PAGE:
W3C home > Mailing lists > Public > public-vocabs@w3.org > May 2015

Re: Schema.org extensions versus core

From: Guha <guha@google.com>
Date: Wed, 6 May 2015 20:25:06 -0700
Message-ID: <CAPAGhv80Lf9vHnTu0spZH4=x9hWMX6HYVvWW1TwM_07OtDL5sw@mail.gmail.com>
To: Tom Marsh <tmarsh@exchange.microsoft.com>
Cc: Wes Turner <wes.turner@gmail.com>, "public-vocabs@w3.org" <public-vocabs@w3.org>, Martin Hepp <martin.hepp@unibw.de>
On Wed, May 6, 2015 at 8:16 PM, Tom Marsh <tmarsh@exchange.microsoft.com>
wrote:

>  In general, I really like the attempt to quantify usage as a way to
> qualify something for the core. I’m not sure the two metrics (# of
> websites, # of weekly users on consuming apps) are optimal for this, though.
>
>
>
> For # of weekly users, I think Martin’s option of “total number of human
> visitors to the web sites that implement the conceptual elements” is a
> better measure. I would expect this to include search engines showing
> results for the conceptual elements and would tweak it from “visitors to
> the web sites…” to “visitors to the web pages…”, but otherwise, I think
> this is a great measure. It is basically a web-wide popularity measure,
> independent of whether a given consumer has yet paid attention to the
> domain.
>
>
>
Let me respectfully disagree. The amount of traffic the publisher of the
data has on their own site is not very relevant. If there are a lot of
people looking for that structured data amongst the people who are
consuming it --- search engines and the like --- then it is important.



>  Wes, do you think the above would give you a way to measure the usage of
> schema:Course?
>
>
>
> For websites, what about cases where there are a few very high-volume
> sites. For example, if there were no eCommerce vocabulary already in the
> core, wouldn’t the existence of Amazon, eBay, and Walmart by themselves be
> sufficient to justify having one? If so, perhaps we can simply eliminate
> this criterion in favor of the (proposed adapted) # of weekly users
> criterion?
>

I would like for us to focus the core on vocabularies that will be used by
a lot of sites. Not just a few.


>
>
> The compactness constraint is a tough one. As worded, I think it may
> encourage people to “trickle in” their changes. I.e., it doesn’t prevent me
> from adding 5 terms per release for 10 releases. It would be nice to say
> something about how large a given “domain” (products, autos, medical, etc.)
> should be allowed to get instead, but then you need to define what a domain
> is and how to tell which terms are within it. Anyone have a good way to do
> this?
>
>
>

Yes, we have. We have not let that happen.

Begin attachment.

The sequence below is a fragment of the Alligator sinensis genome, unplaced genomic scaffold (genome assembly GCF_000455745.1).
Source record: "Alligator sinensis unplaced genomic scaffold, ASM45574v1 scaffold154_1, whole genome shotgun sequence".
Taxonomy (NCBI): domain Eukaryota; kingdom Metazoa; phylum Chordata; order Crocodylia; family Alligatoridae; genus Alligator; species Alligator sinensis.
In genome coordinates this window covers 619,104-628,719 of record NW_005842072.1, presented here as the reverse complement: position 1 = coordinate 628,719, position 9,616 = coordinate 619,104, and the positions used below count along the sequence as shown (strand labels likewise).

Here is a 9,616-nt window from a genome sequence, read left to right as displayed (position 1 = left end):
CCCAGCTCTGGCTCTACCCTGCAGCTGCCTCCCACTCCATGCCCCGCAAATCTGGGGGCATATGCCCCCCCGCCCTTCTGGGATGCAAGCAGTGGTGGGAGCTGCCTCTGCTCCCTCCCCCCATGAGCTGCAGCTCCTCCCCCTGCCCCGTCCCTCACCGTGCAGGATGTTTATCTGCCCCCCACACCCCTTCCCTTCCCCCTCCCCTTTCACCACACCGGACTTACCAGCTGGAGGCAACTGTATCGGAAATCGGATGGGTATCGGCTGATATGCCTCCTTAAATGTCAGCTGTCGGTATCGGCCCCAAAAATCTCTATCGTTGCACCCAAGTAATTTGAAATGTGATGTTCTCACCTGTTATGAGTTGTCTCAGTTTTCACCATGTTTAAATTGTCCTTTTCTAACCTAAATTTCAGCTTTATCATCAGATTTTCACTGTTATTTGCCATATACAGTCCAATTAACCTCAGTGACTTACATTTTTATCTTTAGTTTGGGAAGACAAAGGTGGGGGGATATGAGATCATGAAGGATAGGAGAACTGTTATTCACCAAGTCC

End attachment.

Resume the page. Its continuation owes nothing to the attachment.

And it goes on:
>  *From:* Wes Turner [mailto:wes.turner@gmail.com]
> *Sent:* Wednesday, May 6, 2015 3:04 PM
> *To:* Ramanathan Guha
> *Cc:* public-vocabs@w3.org; Martin Hepp
> *Subject:* Re: Schema.org extensions versus core
>
>
>
> So, for example, schema:Course:
>
> How would one quantitatively justify schema:Course in terms of impressions?
>
> On May 6, 2015 4:44 PM, "Guha" <guha@google.com> wrote:
>
>  I am referring to users of applications that consume the data (like
> search engines).
>
>
>
> guha
>
>
>
> On Wed, May 6, 2015 at 1:50 AM, Martin Hepp <martin.hepp@unibw.de> wrote:
>
> Dear Guha:
> Thanks for this important guideline! One question - could you please
> clarify what you mean with:
>
> > 2. It must have at least 10m weekly users. Preferably 100m
>
> Does this refer to the number of times a type or facet is relevant for a
> search engine query? Or the total number of human visitors to the Web sites
> that implement the conceptual elements?
>
> Martin
>
>
>
>
> > On 06 May 2015, at 03:59, Guha <guha@google.com> wrote:
> >
> > There has been a request to clarify when something should go into an
> extension versus when something should go into the core. Here is a first
> stab at clarifying that.
> >
> > For something to be in the core, the following conditions must be
> satisfied:
> >
> > 1. There must be at least a 1000 sites that will use it. Preferably
> 10,000+
> > 2. It must have at least 10m weekly users. Preferably 100m
> > 3. The vocabulary must be relatively compact. Less than 20 terms.
> >
> > Of course, these are not hard constraints. We also recognize that
> vocabularies evolve and more usage than planned might happen. We expect
> terms or entire vocabularies to move from the extensions to core and vice
> versa.
> >
> > This is a start of the discussion.
> >
> > guha
> >
>
>   -----------------------------------
> martin hepp  http://www.heppnetz.de
> mhepp@computer.org          @mfhepp
>
>
>
>
>
>
Received on Thursday, 7 May 2015 03:25:34 UTC

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